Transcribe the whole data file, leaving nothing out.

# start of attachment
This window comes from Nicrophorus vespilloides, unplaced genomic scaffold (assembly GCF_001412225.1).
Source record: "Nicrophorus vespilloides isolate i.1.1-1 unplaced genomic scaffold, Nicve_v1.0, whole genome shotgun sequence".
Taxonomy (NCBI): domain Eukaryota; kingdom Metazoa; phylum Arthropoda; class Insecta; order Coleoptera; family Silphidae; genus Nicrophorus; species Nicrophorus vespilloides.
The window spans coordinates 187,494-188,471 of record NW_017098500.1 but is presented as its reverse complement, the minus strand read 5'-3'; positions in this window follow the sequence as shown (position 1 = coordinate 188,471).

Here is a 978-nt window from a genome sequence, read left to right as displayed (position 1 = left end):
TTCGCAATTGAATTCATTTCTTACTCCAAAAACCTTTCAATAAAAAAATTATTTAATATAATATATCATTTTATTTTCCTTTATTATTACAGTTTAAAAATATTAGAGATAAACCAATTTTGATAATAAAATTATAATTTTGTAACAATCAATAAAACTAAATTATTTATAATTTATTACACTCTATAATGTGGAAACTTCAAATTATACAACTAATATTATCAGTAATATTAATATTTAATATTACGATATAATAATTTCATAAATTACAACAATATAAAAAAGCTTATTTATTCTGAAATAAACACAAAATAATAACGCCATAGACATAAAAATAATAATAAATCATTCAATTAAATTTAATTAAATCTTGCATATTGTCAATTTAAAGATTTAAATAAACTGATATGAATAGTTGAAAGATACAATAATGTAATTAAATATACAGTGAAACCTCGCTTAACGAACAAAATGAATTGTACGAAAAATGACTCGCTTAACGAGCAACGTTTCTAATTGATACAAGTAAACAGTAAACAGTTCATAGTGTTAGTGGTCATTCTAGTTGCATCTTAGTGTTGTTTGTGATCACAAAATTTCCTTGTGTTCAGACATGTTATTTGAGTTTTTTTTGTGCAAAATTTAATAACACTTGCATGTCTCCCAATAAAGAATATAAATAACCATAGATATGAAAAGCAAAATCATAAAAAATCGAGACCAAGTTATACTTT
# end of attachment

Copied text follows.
This window comes from Nicrophorus vespilloides, unplaced genomic scaffold (assembly GCF_001412225.1).
Source record: "Nicrophorus vespilloides isolate i.1.1-1 unplaced genomic scaffold, Nicve_v1.0, whole genome shotgun sequence".
Taxonomy (NCBI): domain Eukaryota; kingdom Metazoa; phylum Arthropoda; class Insecta; order Coleoptera; family Silphidae; genus Nicrophorus; species Nicrophorus vespilloides.
The window spans coordinates 187,494-188,471 of record NW_017098500.1 but is presented as its reverse complement, the minus strand read 5'-3'; positions in this window follow the sequence as shown (position 1 = coordinate 188,471).

Here is a 978-nt window from a genome sequence, read left to right as displayed (position 1 = left end):
TTCGCAATTGAATTCATTTCTTACTCCAAAAACCTTTCAATAAAAAAATTATTTAATATAATATATCATTTTATTTTCCTTTATTATTACAGTTTAAAAATATTAGAGATAAACCAATTTTGATAATAAAATTATAATTTTGTAACAATCAATAAAACTAAATTATTTATAATTTATTACACTCTATAATGTGGAAACTTCAAATTATACAACTAATATTATCAGTAATATTAATATTTAATATTACGATATAATAATTTCATAAATTACAACAATATAAAAAAGCTTATTTATTCTGAAATAAACACAAAATAATAACGCCATAGACATAAAAATAATAATAAATCATTCAATTAAATTTAATTAAATCTTGCATATTGTCAATTTAAAGATTTAAATAAACTGATATGAATAGTTGAAAGATACAATAATGTAATTAAATATACAGTGAAACCTCGCTTAACGAACAAAATGAATTGTACGAAAAATGACTCGCTTAACGAGCAACGTTTCTAATTGATACAAGTAAACAGTAAACAGTTCATAGTGTTAGTGGTCATTCTAGTTGCATCTTAGTGTTGTTTGTGATCACAAAATTTCCTTGTGTTCAGACATGTTATTTGAGTTTTTTTTGTGCAAAATTTAATAACACTTGCATGTCTCCCAATAAAGAATATAAATAACCATAGATATGAAAAGCAAAATCATAAAAAATCGAGACCAAGTTATACTTT